The diaphragm is the muscular separation between the chest and abdominal cavities. The diaphragm keeps thoracic and abdominal organs separate as well as aiding respiration.
Ruptures in the diaphragm allow abdominal organs to migrate into the chest cavity, effectively ‘squashing’ the lungs and compromising their capacity to expand during breathing. This break in the diaphragm - called a diaphragmatic hernia – can be the result of trauma such as a car accident or, more rarely, the hernia can be congenital. Sometimes the trauma has happened days, weeks or even months before the intestine or other organs find the tear and enter the chest, causing sudden respiratory distress.
CVH vets diagnose and treat diaphragmatic hernias quite commonly in dogs and cats. Pets with diaphragmatic hernias are almost always presented with laboured breathing. They often have a rapid, shallow breathing pattern and sometimes will adopt an abnormal breathing posture – what we call dog-sitting – because when they lie down, the organs may slide further into the chest making it even harder for them to breathe.
X-rays of the chest show the normally distinct line of the diaphragm has disappeared. Depending on which organs have moved into the chest, there may be an obvious mass (such as the liver) or it’s possible to see a gas-filled stomach and/or intestines. Contrast radiography with barium is sometimes used to confirm the intestines and/or stomach are sitting within the thoracic cavity.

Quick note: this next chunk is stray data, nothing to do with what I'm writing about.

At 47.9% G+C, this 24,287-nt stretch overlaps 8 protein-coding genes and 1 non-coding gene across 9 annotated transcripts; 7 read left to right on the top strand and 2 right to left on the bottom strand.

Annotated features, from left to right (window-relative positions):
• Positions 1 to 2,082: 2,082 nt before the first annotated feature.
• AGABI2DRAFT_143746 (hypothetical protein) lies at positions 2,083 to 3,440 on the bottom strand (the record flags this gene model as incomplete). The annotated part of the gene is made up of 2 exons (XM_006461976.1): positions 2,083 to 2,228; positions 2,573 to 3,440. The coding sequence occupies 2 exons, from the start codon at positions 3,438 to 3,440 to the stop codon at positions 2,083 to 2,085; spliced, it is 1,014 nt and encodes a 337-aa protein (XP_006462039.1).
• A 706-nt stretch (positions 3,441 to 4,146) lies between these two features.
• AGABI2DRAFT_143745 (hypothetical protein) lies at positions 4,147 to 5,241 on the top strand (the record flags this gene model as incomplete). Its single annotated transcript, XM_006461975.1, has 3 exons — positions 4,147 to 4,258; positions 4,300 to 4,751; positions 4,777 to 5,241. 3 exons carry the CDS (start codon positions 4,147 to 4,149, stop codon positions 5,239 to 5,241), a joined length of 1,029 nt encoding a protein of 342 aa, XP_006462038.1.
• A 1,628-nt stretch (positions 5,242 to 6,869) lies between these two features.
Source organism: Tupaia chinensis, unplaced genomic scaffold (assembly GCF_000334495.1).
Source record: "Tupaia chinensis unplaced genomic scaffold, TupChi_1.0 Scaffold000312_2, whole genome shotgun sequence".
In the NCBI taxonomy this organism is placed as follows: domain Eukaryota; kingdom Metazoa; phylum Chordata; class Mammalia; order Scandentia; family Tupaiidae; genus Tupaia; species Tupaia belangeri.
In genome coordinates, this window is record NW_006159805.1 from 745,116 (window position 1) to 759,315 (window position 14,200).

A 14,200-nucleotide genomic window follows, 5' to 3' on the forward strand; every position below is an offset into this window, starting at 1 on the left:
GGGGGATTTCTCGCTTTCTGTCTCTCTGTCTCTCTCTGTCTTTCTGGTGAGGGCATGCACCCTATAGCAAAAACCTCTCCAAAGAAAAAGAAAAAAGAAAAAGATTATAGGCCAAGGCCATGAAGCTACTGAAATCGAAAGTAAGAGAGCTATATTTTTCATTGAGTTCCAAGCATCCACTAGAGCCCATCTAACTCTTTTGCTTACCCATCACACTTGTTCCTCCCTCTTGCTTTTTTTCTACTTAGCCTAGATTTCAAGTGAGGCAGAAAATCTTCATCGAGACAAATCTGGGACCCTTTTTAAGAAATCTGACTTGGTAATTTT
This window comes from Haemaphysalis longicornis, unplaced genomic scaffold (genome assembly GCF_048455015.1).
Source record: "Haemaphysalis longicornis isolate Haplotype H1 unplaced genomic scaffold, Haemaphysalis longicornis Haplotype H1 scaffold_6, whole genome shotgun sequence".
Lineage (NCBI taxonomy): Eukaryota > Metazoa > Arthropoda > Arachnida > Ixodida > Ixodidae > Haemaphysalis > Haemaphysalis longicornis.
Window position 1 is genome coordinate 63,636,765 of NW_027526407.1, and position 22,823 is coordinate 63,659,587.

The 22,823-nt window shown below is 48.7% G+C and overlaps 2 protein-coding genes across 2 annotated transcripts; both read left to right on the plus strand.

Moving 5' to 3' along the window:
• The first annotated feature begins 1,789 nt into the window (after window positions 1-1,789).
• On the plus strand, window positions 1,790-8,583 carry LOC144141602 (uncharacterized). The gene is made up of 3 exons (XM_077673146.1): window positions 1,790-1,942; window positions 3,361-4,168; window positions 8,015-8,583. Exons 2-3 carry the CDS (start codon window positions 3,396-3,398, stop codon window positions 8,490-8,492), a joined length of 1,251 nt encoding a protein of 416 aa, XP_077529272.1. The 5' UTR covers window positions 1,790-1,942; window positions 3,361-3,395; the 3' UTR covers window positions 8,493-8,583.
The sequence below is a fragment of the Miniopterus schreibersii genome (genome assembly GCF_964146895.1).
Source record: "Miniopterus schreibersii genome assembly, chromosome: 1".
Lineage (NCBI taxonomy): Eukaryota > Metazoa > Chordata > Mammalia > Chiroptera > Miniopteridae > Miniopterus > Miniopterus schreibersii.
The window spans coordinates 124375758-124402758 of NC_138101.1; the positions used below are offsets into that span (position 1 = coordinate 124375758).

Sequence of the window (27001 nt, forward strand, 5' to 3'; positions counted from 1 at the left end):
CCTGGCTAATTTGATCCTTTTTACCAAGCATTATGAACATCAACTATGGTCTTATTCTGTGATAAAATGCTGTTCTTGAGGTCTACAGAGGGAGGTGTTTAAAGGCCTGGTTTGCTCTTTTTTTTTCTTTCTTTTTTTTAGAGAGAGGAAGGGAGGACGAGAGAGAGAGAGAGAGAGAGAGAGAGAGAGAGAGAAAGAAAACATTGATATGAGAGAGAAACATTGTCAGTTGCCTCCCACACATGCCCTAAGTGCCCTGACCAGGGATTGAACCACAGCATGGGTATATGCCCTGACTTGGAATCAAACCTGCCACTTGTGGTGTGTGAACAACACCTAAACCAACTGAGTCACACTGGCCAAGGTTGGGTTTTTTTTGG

Images below: the image on the left shows a normal (dog) chest with an unbroken diaphragmatic line, clear silhouette of the heart and air-filled lungs. The image to the right shows the dense mass of the liver and stomach sitting in the chest cavity in a dog before surgery at CVH.
The only treatment for a diaphragmatic hernia is surgery. Before surgery, the cat must be treated for shock (if the trauma has just happened) and breathing and heart rate stabilised.
Surgery can be challenging and difficult, depending on the extent of the tear in the diaphragm, adhesions that may have formed if the hernia was longstanding, and the fact that any surgery involving opening the thorax requires skillful anaesthesia – once opened, the thorax is no longer a vacuum and the lungs immediately collapse. The vets and vet nurses managing the anaesthesia must ‘breathe’ for the animal the entire duration of surgery to ensure oxygen continues to flow into the lungs and enter the circulation.
Once the hernia is almost fully repaired and closed, the anaesthesia becomes even more delicate. The lungs must be expanded by a squeeze of the oxygen bag at the exact moment the last suture closes the chest cavity. The amount of oxygen delivered is critical – too much and the anaesthetist risks rupturing lung cells, too little and the lungs don’t expand to full capacity.
Follow up to surgery
The repair of a diaphragmatic hernia involves major surgery. Pets need at least several days of intensive monitoring and pain management, rest, and treatment for any other injuries sustained if there has been a traumatic incident. Once over the initial stages of recovery, the cat can go home on strict rest and monitoring.
The prognosis for cats with a traumatic diaphragmatic hernia varies depending on other injuries sustained at the time, and the degree of adhesions if the hernia is longstanding. Most pets that recover successfully from surgery will regain full health.